Editor's Note: The following text is a verbatim transcription of an article written by George W. Murdock, for the Kingston (NY) Daily Freeman newspaper in the 1930s. Murdock, a veteran marine engineer, wrote a regular column. Articles transcribed by HRMM volunteer Adam Kaplan. For more of Murdock's articles, see the "Steamboat Biographies" category.
Last week we had Captain William O. Benson's account of the Rensselaer and her unusual winter excursion. Today we learn more about the vessel herself.
No. 176- Rensselaer
The tale of the steamboat “Rensselaer” has yet to be completed, but she will remain a familiar figure to the present generation who remember her sailing up and down the Hudson river.
The steel hull of the “Rensselaer” was built by T.S. Marvel & Company at Newburgh in 1909- a sister ship, the “Trojan,” being constructed at the same time. Her engine was the product of W. & A. Fletcher Company of Hoboken, and her joiner work was executed by Charles M. Englis of Greenpoint, New York.
The dimensions of the “Rensselaer” are listed as: Length of hull, 317 feet three inches; breadth of beam, 42 feet three inches; over guards, 75 feet; depth of hold, 12 feet five inches; gross tonnage, 2690; net tonnage, 1790. She was powered with a vertical beam engine, diameter of cylinder, 72 inches, with a 12 foot stroke. Her wheels were of the feathering type, 27 feet outside diameter of the buckets, which were 11 by five feet in width.
The “Rensselaer” was built for the Citizens’ Line for night service between New York and Troy. She sailed on her maiden trip on Saturday evening, July 3, 1909, from New York up the river, under the command of Captain Charles H. Bruder with William Fairbrother as chief engineer, and her initial run proved that she was the equal of her recently-built sister ship, the “Trojan.”
Known for her magnificent furnishings, the “Rensselaer” soon gained prominence on the river. She is completely steam-heated, equipped with electricity, licensed to carry 1,200 passengers, has 240 state rooms, carried in three tiers of galleries above the main deck. Several of these staterooms have private baths attached- these baths being tiled in white with all modern appliances. In every respect both the “Rensselaer” and the “Trojan” were in keeping with the standards of Hudson river steamboats.
The “Rensselaer” and “Trojan” were in service on the Troy run until the spring of 1918, when they were placed on the Albany and New York route, replacing the steamboats “Adirondack” and “C.W. Morse,” which were taken over by the federal government to house recruits at the Brooklyn Navy Yard. At the close of the first World War the government returned the two river steamers from service at the Brooklyn Navy Yard, and the “Rensselaer” and her sister ship were returned to the Troy-New York route- running until the fall of 1927.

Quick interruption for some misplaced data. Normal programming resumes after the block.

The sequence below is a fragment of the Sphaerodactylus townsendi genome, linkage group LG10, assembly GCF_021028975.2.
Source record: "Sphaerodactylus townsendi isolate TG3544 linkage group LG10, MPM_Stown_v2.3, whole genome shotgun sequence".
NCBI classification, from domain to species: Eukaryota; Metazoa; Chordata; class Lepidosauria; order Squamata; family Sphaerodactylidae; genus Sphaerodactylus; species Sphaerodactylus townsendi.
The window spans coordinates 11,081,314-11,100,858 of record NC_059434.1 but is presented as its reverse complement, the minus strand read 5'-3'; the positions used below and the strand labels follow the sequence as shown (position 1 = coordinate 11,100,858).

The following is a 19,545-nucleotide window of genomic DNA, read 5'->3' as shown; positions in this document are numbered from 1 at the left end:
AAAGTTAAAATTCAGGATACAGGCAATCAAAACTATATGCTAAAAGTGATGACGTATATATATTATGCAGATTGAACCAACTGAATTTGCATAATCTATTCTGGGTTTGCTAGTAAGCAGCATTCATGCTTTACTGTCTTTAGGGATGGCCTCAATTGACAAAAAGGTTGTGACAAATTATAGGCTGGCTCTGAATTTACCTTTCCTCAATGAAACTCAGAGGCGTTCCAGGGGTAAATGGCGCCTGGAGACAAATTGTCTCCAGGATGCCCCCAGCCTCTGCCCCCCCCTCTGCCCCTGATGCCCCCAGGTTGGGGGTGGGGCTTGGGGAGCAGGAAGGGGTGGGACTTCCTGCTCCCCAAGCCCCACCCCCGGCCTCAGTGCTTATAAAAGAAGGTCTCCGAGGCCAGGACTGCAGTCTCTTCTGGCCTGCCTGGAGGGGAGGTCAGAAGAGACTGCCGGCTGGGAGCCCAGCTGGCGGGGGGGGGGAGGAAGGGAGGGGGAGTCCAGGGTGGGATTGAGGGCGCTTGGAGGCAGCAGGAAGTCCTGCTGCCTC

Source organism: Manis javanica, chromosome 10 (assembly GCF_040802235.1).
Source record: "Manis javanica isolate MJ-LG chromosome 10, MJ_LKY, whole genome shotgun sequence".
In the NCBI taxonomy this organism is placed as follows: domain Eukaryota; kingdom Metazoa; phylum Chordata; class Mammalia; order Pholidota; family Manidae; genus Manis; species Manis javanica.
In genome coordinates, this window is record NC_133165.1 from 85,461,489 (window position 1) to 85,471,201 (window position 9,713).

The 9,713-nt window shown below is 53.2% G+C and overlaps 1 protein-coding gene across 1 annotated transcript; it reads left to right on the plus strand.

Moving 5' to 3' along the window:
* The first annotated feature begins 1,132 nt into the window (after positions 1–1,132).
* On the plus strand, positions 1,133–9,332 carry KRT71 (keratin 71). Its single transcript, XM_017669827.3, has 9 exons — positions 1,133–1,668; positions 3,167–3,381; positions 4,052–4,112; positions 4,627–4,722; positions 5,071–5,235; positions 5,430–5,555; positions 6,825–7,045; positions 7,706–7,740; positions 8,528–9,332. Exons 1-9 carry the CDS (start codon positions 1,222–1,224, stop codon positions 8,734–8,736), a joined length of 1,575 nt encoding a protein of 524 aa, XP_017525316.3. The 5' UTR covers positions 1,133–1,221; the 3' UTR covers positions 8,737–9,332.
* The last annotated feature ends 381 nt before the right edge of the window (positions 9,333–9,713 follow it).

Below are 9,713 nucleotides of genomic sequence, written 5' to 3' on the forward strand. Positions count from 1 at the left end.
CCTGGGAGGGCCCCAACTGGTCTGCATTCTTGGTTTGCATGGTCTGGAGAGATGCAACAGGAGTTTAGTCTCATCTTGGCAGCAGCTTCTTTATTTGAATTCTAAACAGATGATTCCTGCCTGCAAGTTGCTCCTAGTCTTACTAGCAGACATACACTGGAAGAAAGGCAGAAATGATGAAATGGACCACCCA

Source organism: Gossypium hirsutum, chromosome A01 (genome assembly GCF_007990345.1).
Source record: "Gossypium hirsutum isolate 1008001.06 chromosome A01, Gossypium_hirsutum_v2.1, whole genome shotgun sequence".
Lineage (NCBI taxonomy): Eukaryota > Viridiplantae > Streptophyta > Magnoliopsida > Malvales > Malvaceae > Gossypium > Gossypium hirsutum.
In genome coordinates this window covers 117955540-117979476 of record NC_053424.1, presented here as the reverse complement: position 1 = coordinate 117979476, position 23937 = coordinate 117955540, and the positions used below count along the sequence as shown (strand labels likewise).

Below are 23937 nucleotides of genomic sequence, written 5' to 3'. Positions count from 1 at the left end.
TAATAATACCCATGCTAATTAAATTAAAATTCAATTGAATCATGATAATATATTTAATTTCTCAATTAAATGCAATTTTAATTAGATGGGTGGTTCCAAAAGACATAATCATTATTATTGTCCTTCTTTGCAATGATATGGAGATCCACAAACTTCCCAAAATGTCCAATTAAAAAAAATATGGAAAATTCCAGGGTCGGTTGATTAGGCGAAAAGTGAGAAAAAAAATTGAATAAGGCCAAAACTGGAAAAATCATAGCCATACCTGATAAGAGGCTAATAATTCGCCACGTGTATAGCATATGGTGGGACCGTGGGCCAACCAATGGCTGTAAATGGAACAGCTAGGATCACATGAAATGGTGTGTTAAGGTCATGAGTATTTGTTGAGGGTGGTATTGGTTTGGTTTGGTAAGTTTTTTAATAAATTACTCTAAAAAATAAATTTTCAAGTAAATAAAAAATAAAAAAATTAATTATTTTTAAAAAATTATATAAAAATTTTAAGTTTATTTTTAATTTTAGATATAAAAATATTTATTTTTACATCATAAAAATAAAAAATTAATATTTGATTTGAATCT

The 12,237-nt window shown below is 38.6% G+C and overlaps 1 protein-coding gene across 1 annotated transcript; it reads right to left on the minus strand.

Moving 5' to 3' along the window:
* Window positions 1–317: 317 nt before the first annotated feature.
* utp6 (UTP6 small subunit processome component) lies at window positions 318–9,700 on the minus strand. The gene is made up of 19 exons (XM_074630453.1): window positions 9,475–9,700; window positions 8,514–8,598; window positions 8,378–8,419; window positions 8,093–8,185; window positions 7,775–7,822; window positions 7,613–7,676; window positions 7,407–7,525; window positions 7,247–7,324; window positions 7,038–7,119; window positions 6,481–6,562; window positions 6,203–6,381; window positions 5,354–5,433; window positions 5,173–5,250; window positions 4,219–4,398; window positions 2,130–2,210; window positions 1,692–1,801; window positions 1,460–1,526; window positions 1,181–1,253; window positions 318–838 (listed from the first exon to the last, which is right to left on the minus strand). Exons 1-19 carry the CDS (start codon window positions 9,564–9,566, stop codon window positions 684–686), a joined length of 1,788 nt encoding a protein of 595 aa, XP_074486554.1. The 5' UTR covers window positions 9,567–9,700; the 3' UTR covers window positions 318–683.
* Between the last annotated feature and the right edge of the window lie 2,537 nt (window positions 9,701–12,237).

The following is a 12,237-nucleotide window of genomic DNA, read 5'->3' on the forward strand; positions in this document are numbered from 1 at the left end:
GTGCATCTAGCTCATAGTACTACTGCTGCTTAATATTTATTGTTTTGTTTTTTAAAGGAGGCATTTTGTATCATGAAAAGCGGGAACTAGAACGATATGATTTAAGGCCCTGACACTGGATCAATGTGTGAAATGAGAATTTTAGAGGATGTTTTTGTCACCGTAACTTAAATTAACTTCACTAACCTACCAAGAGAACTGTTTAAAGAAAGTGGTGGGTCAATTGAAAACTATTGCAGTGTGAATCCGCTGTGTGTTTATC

The next recording of the career of the “Rensselaer” is dated 1935, when, during the winter months, the “Rensselaer,” “Trojan” and “Berkshire” were purchased by Sam Rosoff of New York. During 1935 and 1936 the three vessels were in operation under the Rosoff banner, and then in 1937 only the “Trojan” and the “Berkshire” were in service. What will be the end of the “Rensselaer” is yet unknown, but one noteworthy event in her career that should be recorded was the mid-winter excursion carried by the “Rensselaer” on January 29, 1913.
On this date over 300 members and friends of Troy, No. 141, Benevolent and Protective Order of Elks, chartered the “Rensselaer” for an excursion down the Hudson river. Amid floating ice cakes and falling snowflakes, the “Rensselaer” and her party of merrymakers sailed down the Hudson for several miles and back again. Approximately three hours were consumed in this mid-winter excursion- an event that may never again be equaled in the pages of Hudson river steamboat history.
The U.S. government took an option on the “Rensselaer” and towed her to Hoboken, N.J. in early February 1941 for possible war use as housing. She was not used and was cut down into a barge, the “James River,” which was scrapped in the early 1960s.
George W. Murdock, (b. 1853-d. 1940) was a veteran marine engineer who served on the steamboats "Utica", "Sunnyside", "City of Troy", and "Mary Powell". He also helped dismantle engines in scrapped steamboats in the winter months and later in his career worked as an engineer at the brickyards in Port Ewen. In 1883 he moved to Brooklyn, NY and operated several private yachts. He ended his career working in power houses in the outer boroughs of New York City. His mother Catherine Murdock was the keeper of the Rondout Lighthouse for 50 years.
This blog is written by Hudson River Maritime Museum staff, volunteers and guest contributors.
Hudson River Maritime Museum
50 Rondout Landing
Kingston, NY 12401
The Hudson River Maritime Museum is a 501(c)3 non-profit organization dedicated to the preservation and interpretation of the maritime history of the Hudson River, its tributaries, and related industries.
Become a member and receive benefits like unlimited free museum admission, discounts on classes, programs, and in the museum store, plus invitations to members-only events.
The Hudson River Maritime Museum receives no federal, state, or municipal funding except through competitive, project-based grants. Your donation helps support our mission of education and preservation.